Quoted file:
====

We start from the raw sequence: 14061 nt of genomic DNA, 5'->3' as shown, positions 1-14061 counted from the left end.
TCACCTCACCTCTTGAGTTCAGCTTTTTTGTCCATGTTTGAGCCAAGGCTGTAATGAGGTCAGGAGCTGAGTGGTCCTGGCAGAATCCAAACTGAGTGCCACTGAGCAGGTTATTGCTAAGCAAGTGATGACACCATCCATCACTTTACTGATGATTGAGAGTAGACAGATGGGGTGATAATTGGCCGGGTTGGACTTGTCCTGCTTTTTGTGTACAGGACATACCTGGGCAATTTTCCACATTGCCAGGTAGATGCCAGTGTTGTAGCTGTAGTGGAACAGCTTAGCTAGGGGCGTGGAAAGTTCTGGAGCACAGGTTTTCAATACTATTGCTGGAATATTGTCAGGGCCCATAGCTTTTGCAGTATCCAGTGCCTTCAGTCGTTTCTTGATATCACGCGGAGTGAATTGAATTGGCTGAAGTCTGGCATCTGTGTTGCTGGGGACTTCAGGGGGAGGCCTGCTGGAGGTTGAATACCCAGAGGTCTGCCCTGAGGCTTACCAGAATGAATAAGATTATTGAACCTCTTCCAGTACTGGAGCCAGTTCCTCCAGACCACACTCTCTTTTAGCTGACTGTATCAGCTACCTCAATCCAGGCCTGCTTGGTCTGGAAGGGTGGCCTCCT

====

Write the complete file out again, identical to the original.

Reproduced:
We start from the raw sequence: 14061 nt of genomic DNA, 5'->3' as shown, positions 1-14061 counted from the left end.
TCACCTCACCTCTTGAGTTCAGCTTTTTTGTCCATGTTTGAGCCAAGGCTGTAATGAGGTCAGGAGCTGAGTGGTCCTGGCAGAATCCAAACTGAGTGCCACTGAGCAGGTTATTGCTAAGCAAGTGATGACACCATCCATCACTTTACTGATGATTGAGAGTAGACAGATGGGGTGATAATTGGCCGGGTTGGACTTGTCCTGCTTTTTGTGTACAGGACATACCTGGGCAATTTTCCACATTGCCAGGTAGATGCCAGTGTTGTAGCTGTAGTGGAACAGCTTAGCTAGGGGCGTGGAAAGTTCTGGAGCACAGGTTTTCAATACTATTGCTGGAATATTGTCAGGGCCCATAGCTTTTGCAGTATCCAGTGCCTTCAGTCGTTTCTTGATATCACGCGGAGTGAATTGAATTGGCTGAAGTCTGGCATCTGTGTTGCTGGGGACTTCAGGGGGAGGCCTGCTGGAGGTTGAATACCCAGAGGTCTGCCCTGAGGCTTACCAGAATGAATAAGATTATTGAACCTCTTCCAGTACTGGAGCCAGTTCCTCCAGACCACACTCTCTTTTAGCTGACTGTATCAGCTACCTCAATCCAGGCCTGCTTGGTCTGGAAGGGTGGCCTCCT